Defense alliance: Prime Minister Sanna Marin expects Finnish NATO decision within weeks
Berlin, Brussels Ironically, two Scandinavian social democrats, who stand in the tradition of neutrality and the peace movement, now want to quickly lead their two countries into NATO. Finnish Prime Minister Sanna Marin also visited Sweden’s Social Democratic Prime Minister Magdalena Andersson in Stockholm on Wednesday. Both countries are striving to jointly apply for admission to the Western Defense Alliance. The upcoming NATO summit in Madrid in June is a possible date.
Finland wants to decide on NATO membership “within weeks, not months”. Parliament will consider it next week, Marin said at a press conference with Andersson after their deliberations. According to Andersson, the Swedish government also wants a quick review of NATO membership.
It would be good if both countries came to similar decisions in terms of security. According to the “Svenska Dagbladet”, Andersson’s social democratic party has already decided to apply for membership and is pushing for submission before the Madrid summit.
>>Read also: Finland’s Foreign Minister: “We must now support Ukraine with all the weapons it needs”
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In Helsinki on Tuesday, the Finnish government submitted a security concept for the country, known as a “white paper”, to parliament. On this basis, the country, which at 1,300 kilometers has the longest border of any EU state with Russia, is to be advised on a possible NATO membership.
Worried about provocations by Russia
Concerns are growing in Finland that Russia could already torpedo the parliamentary debate on NATO membership with provocations. “When I see a Finn, I see a friend. If I see someone from a NATO country, Finland, I see an enemy.” Russian President Vladimir Putin told him that, Finnish President Sauli Niinistö reported recently.
Finland was once part of Russia as a province, but has been independent for a good 100 years. For a long time, Finnish-Russian relations were excellent and Helsinki was very happy with its neutral role. “But the war in Ukraine has of course permanently changed the attitude of the Finns to NATO,” Finnish Foreign Minister Pekka Haavisto (Green Party) told the Handelsblatt last week. “We had previously assumed that Russia would behave rationally. Now we see that when in doubt, they take a very high risk.”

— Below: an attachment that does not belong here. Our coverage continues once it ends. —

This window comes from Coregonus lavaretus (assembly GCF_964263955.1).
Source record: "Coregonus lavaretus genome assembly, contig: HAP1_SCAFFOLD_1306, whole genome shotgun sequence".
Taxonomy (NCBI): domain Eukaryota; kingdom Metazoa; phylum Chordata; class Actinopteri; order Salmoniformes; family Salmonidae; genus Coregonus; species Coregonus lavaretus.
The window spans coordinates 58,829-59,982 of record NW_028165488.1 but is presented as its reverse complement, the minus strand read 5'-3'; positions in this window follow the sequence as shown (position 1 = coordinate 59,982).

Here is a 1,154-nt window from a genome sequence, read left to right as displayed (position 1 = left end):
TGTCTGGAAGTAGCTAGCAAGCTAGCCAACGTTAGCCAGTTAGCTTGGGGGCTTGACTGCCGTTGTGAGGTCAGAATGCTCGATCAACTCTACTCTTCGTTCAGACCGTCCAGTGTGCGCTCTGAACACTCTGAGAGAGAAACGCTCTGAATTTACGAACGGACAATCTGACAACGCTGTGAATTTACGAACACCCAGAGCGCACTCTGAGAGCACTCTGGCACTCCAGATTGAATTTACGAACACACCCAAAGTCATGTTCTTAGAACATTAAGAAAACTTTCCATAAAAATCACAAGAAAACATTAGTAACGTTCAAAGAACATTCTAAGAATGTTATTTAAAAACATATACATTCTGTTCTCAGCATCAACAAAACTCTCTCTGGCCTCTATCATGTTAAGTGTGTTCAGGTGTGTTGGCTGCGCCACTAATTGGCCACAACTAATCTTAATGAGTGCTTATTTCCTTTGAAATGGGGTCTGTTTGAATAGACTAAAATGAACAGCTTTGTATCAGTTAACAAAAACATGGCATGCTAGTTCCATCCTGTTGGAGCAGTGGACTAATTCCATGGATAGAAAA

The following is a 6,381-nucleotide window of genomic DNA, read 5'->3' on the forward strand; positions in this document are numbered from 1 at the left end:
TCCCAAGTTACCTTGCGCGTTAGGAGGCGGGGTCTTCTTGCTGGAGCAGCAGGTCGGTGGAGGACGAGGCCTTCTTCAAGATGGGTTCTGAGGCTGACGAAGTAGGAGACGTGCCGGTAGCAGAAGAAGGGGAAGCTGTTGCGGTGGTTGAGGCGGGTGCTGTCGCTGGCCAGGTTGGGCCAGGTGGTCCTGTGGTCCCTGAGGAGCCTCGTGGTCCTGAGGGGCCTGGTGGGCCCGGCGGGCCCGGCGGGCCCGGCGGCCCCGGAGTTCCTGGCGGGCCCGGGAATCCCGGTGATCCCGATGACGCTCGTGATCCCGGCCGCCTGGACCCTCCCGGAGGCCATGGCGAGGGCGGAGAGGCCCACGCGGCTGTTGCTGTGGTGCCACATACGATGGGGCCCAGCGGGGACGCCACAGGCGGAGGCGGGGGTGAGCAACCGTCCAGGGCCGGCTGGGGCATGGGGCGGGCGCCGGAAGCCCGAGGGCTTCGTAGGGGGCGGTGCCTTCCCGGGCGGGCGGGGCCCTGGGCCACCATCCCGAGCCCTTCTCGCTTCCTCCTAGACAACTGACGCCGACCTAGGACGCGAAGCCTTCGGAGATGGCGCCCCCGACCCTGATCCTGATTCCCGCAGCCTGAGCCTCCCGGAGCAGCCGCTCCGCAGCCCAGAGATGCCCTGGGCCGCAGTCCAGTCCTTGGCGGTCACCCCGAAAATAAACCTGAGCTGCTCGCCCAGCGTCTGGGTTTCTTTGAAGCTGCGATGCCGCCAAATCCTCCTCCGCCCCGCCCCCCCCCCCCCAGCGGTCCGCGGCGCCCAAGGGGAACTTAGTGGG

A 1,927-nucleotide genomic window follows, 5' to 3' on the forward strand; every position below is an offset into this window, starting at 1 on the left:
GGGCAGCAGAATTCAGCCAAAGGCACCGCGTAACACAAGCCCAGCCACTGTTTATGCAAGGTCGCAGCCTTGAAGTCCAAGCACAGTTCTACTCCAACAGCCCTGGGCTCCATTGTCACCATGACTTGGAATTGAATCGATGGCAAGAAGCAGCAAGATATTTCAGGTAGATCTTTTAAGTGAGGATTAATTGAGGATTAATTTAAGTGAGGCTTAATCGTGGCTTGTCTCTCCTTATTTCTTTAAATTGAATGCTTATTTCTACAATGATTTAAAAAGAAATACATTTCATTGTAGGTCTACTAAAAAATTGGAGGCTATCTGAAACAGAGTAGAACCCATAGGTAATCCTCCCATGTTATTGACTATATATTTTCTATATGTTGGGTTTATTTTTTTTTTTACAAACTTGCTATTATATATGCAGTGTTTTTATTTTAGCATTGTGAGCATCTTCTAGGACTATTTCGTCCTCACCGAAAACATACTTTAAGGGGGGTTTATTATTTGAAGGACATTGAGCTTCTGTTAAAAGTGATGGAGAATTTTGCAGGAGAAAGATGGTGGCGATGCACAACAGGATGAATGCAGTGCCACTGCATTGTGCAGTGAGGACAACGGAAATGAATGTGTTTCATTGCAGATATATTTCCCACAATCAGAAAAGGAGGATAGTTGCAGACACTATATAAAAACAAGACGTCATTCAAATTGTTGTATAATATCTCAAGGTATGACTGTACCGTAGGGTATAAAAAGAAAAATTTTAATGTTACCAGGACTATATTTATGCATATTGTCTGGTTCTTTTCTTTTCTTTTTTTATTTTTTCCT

Russia is ready to “use massive pressure with over 100,000 soldiers against a country. And Moscow is now even using words like the use of nuclear or chemical weapons,” said Haavisto. That’s why his country wants a “quick process” in the admission procedure and “keep the gray zone between application for admission and membership as short as possible,” said Haavisto on Wednesday.
According to surveys, more than 60 percent of Finns are now in favor of joining NATO. The great majority of Parliament is also in favour. NATO headquarters in Brussels is sending encouraging signals to both countries: “If they decide to apply for membership, I reckon that all allies would welcome them,” NATO Secretary General Jens Stoltenberg said last week. Sweden and Finland could “easily join” if they decided to do so.
How long the accession process would take cannot be precisely predicted because the decision has to be ratified in all 30 NATO member states. It therefore depends on national processes, some of which require parliamentary approval. The process lasted a year for the youngest NATO member, North Macedonia, which joined in 2020.
In Brussels, however, it is expected that things would go much faster for Sweden and Finland. Because Sweden and Finland are already the closest NATO partners. They take part in NATO manoeuvres, use NATO military equipment and are also involved in the exchange of information. They have been taking part in all NATO meetings on the war in Ukraine since the beginning of March.
The 36-year-old Sanna Marin has led a five-party coalition since December 2019, in which ten women and eight men sit next to her at the cabinet table. Magdalena Andersson, 55, has headed a social democratic minority government made up of eleven men and eleven women since November.
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